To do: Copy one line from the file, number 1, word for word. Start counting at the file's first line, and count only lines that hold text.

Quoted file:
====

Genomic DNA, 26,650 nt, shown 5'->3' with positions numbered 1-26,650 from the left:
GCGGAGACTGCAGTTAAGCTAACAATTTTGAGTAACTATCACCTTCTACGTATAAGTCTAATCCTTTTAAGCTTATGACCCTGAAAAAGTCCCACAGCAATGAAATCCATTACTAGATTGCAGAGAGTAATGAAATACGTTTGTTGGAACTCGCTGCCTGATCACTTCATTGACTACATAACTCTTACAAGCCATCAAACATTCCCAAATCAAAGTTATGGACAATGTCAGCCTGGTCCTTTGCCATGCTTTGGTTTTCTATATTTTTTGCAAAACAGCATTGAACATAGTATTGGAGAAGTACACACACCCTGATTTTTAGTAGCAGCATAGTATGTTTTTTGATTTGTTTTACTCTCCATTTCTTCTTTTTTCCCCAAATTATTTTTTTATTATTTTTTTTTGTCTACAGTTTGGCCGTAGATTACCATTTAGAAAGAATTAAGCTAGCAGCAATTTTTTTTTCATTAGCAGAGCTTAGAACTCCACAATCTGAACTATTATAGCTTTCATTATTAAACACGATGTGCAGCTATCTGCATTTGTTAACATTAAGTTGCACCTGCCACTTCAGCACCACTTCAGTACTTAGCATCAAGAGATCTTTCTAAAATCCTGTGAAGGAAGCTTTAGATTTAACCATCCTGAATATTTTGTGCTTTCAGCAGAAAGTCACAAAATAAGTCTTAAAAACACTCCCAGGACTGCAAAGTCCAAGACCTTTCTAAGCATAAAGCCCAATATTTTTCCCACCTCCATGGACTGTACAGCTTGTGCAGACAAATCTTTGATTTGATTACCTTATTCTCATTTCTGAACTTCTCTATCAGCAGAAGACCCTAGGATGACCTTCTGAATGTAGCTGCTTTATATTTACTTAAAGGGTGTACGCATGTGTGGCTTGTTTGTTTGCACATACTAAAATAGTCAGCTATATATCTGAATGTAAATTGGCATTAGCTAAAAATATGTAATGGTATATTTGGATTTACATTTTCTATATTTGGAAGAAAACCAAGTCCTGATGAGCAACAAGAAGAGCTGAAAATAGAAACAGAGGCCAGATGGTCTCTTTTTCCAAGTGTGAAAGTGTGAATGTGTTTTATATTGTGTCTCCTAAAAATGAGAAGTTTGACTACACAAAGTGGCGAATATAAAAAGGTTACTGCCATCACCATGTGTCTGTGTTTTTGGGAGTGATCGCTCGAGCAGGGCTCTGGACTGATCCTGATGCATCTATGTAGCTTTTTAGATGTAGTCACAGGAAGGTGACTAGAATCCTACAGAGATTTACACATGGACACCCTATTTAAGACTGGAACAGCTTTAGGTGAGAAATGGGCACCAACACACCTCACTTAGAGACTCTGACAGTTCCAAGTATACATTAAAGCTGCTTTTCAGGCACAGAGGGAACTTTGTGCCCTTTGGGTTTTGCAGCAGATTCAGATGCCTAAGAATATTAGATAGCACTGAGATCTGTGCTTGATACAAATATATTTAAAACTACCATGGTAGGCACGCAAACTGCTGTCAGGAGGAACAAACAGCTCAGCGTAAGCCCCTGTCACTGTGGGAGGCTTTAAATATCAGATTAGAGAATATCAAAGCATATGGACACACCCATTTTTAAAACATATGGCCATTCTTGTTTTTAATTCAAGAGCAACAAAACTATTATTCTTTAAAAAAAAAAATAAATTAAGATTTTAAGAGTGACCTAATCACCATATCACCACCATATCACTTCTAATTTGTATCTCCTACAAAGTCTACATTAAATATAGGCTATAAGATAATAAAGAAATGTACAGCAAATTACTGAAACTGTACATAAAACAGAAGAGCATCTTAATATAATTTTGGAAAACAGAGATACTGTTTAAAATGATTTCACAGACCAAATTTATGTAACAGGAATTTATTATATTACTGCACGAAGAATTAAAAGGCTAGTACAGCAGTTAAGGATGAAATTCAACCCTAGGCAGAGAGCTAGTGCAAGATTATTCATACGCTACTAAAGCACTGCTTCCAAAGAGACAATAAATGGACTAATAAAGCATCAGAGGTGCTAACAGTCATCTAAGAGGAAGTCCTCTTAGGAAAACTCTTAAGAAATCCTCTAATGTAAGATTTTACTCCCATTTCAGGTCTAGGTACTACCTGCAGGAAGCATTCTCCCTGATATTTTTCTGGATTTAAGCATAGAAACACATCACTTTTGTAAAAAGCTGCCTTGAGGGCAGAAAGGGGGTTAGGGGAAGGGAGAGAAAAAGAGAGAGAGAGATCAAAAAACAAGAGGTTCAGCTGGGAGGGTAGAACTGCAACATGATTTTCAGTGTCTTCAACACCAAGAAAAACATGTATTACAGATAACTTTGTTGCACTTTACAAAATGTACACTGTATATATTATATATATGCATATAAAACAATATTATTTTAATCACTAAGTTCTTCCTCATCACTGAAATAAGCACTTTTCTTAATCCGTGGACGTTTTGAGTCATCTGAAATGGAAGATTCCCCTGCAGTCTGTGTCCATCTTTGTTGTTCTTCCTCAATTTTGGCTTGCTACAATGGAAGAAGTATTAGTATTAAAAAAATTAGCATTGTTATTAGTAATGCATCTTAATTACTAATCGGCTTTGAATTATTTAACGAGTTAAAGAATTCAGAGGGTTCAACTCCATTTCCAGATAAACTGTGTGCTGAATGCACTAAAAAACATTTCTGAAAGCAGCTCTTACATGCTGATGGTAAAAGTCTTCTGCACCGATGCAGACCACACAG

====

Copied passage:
Genomic DNA, 26,650 nt, shown 5'->3' with positions numbered 1-26,650 from the left: